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Twelve years of dating, and finally the day comes. Helene Coccagna is getting her make-up done by her sister, and her nails are filed by a friend.
"You might think that things aren't possible, but you know if you work on it things can become possible," said Coccagna.
She and her partner Sara Davis worked on the campaign to legalize same-sex marriage. The fight in Maryland went on for several years and finally voters had the final say with over 52% in favor.
They got a marriage license earlier this month. The family will be made official at midnight.
"We used to refer to everyone as our brother-not-in-law or my brother-out-law is also good," they said.
Now the "in-laws" and the entire family surround these two who met in college in Pennsylvania before moving to Baltimore. Putting on their wedding gowns and saying "I do" gives them the same rights as heterosexual couples.
"If I have to go to the hospital, Sara will be the go-to person. I had to have a surgery years ago and I had to do an advance directive to make sure Sara was the person they got in touch with but it was extra paperwork to have to go in. So it feels like a safety net in that way," said Coccagna.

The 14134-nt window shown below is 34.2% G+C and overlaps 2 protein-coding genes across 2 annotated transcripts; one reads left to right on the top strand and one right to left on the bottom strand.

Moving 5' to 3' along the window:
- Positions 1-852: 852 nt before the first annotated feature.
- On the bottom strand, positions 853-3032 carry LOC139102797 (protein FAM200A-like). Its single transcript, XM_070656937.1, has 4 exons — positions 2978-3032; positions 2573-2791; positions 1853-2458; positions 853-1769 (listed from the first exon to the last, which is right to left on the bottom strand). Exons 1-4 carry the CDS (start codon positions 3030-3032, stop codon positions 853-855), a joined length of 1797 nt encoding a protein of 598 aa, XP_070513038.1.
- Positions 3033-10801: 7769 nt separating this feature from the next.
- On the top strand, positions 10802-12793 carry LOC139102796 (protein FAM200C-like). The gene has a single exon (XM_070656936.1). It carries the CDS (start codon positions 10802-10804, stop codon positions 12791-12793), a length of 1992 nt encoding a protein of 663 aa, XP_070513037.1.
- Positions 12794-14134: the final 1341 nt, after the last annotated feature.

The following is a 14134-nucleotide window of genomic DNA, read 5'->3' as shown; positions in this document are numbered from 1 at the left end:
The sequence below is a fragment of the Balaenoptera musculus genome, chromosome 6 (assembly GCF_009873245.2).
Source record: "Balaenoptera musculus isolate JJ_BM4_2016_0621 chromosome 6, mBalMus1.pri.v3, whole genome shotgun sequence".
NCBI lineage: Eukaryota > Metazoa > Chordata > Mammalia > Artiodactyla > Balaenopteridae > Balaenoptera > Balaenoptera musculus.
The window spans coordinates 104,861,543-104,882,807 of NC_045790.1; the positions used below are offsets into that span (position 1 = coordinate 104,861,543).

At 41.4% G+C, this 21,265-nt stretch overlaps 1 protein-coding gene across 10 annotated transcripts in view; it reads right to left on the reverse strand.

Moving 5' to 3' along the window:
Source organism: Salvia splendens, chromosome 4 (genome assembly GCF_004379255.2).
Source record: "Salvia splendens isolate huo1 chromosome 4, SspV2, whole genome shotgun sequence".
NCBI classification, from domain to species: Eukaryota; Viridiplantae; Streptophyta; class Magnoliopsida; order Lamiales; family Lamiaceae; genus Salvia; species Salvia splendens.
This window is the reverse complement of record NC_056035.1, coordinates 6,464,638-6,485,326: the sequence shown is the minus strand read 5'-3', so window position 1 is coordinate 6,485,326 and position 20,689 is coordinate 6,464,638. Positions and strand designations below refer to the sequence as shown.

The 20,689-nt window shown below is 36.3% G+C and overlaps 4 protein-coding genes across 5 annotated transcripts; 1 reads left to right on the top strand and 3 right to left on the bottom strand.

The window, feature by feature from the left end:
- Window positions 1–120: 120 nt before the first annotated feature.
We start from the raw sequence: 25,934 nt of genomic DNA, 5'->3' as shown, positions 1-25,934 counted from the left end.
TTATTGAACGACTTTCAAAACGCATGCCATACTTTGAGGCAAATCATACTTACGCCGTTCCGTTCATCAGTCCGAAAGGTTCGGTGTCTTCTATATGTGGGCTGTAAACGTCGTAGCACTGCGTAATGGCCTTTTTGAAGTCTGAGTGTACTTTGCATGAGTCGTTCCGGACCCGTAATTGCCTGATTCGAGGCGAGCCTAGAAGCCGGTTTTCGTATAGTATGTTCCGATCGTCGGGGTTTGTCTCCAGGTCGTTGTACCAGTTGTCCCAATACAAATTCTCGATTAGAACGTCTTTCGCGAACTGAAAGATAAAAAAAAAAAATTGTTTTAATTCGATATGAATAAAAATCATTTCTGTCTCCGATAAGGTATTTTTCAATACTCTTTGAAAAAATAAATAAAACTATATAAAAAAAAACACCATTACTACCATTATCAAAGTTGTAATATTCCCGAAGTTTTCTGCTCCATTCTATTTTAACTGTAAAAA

The political struggle was something friends and family never understood.
"My husband Damian and I met in the same year, within just a couple of months within Sara and Helene meeting. And we got married in 2003," said Laura Brady, a longtime friend.
"It has never made sense that two people who love each other don't have the same rights," said Bill Coccagna, Helene's Dad.
Maryland will join nine other states, along with Washington, DC, to recognize gay couples who want to marry.
"I really see it as just a celebration of the life we've created together over all these years," said Davis.
The couple is getting married in a private ceremony with the reception starting before their wedding vows.
Seven couples are showing up at City Hall where Baltimore Mayor Stephanie Rawlings-Blake will attend the ceremonies set to begin at 12:30 a.m.